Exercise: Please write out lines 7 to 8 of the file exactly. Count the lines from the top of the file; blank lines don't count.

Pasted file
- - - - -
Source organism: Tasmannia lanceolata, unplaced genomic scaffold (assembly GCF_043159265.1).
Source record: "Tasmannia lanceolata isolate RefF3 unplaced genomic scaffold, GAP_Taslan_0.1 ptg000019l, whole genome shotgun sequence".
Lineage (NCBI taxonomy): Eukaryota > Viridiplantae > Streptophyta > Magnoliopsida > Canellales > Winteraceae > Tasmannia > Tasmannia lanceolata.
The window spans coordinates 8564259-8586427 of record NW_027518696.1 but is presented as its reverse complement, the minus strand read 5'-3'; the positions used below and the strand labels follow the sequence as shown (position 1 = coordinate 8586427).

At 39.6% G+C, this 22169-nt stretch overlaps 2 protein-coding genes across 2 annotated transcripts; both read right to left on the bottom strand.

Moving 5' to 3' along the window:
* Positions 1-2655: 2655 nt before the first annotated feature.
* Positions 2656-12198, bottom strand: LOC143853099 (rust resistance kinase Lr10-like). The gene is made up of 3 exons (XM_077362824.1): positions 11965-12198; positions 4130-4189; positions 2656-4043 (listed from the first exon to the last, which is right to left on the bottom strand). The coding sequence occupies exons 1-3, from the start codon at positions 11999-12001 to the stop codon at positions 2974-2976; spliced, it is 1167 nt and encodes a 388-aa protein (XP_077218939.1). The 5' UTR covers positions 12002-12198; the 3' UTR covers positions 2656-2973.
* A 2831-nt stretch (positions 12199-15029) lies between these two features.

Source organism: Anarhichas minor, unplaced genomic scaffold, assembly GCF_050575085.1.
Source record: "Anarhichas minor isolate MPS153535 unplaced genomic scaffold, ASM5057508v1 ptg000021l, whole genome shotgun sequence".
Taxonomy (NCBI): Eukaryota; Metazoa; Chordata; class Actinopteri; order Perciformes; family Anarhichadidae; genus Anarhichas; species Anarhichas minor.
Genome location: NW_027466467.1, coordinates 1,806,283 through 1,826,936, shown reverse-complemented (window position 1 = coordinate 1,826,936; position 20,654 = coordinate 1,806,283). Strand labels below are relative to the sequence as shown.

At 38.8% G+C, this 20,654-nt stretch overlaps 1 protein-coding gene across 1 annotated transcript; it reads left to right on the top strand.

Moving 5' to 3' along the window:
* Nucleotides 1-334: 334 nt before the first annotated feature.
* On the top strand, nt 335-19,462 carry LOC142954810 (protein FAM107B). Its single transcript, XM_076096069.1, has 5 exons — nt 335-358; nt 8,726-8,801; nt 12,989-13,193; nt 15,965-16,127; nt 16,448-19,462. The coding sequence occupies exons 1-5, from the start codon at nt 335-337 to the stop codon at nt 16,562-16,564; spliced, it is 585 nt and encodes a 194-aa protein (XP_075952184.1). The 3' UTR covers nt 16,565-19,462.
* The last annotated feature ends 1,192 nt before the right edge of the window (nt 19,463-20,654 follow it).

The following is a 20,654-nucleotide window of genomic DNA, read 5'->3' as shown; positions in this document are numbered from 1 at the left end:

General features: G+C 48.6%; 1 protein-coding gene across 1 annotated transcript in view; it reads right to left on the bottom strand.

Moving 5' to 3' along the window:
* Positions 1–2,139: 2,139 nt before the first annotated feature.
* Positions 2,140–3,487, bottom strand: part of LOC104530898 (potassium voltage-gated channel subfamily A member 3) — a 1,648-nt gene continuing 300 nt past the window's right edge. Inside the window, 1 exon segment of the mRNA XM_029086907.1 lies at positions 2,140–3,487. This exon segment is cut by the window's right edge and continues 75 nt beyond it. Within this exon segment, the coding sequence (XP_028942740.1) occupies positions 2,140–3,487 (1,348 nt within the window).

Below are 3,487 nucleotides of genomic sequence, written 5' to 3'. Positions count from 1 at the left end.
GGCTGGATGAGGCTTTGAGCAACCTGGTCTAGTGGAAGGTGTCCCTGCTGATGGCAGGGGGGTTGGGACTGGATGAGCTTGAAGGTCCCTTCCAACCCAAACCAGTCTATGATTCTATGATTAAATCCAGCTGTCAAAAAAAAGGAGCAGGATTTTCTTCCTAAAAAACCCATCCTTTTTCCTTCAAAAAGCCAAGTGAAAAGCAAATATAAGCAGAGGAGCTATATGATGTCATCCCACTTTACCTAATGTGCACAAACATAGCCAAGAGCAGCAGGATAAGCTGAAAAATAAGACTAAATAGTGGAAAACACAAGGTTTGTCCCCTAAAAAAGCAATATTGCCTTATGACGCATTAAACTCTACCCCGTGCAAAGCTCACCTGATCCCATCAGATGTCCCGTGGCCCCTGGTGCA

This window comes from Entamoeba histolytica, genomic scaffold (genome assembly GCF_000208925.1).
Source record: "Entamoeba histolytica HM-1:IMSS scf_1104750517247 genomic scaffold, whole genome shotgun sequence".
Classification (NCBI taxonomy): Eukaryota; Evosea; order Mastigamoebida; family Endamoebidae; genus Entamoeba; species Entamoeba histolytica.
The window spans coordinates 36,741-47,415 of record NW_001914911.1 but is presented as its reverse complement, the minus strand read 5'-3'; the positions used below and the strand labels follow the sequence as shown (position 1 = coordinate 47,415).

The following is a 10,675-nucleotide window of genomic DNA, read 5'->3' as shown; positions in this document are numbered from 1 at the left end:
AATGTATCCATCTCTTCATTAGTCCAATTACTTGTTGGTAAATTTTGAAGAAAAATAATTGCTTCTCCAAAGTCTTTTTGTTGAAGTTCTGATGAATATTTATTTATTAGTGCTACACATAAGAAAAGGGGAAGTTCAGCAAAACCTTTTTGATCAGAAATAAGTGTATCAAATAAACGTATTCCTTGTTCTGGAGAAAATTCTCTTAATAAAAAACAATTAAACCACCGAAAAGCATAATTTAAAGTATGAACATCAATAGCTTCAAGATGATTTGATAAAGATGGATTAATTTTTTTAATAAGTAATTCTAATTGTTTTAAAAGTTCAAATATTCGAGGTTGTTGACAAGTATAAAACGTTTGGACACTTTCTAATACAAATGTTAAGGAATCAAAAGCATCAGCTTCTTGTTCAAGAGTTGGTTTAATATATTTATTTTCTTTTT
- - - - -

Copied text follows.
* Positions 1-2655: 2655 nt before the first annotated feature.
* Positions 2656-12198, bottom strand: LOC143853099 (rust resistance kinase Lr10-like). The gene is made up of 3 exons (XM_077362824.1): positions 11965-12198; positions 4130-4189; positions 2656-4043 (listed from the first exon to the last, which is right to left on the bottom strand). The coding sequence occupies exons 1-3, from the start codon at positions 11999-12001 to the stop codon at positions 2974-2976; spliced, it is 1167 nt and encodes a 388-aa protein (XP_077218939.1). The 5' UTR covers positions 12002-12198; the 3' UTR covers positions 2656-2973.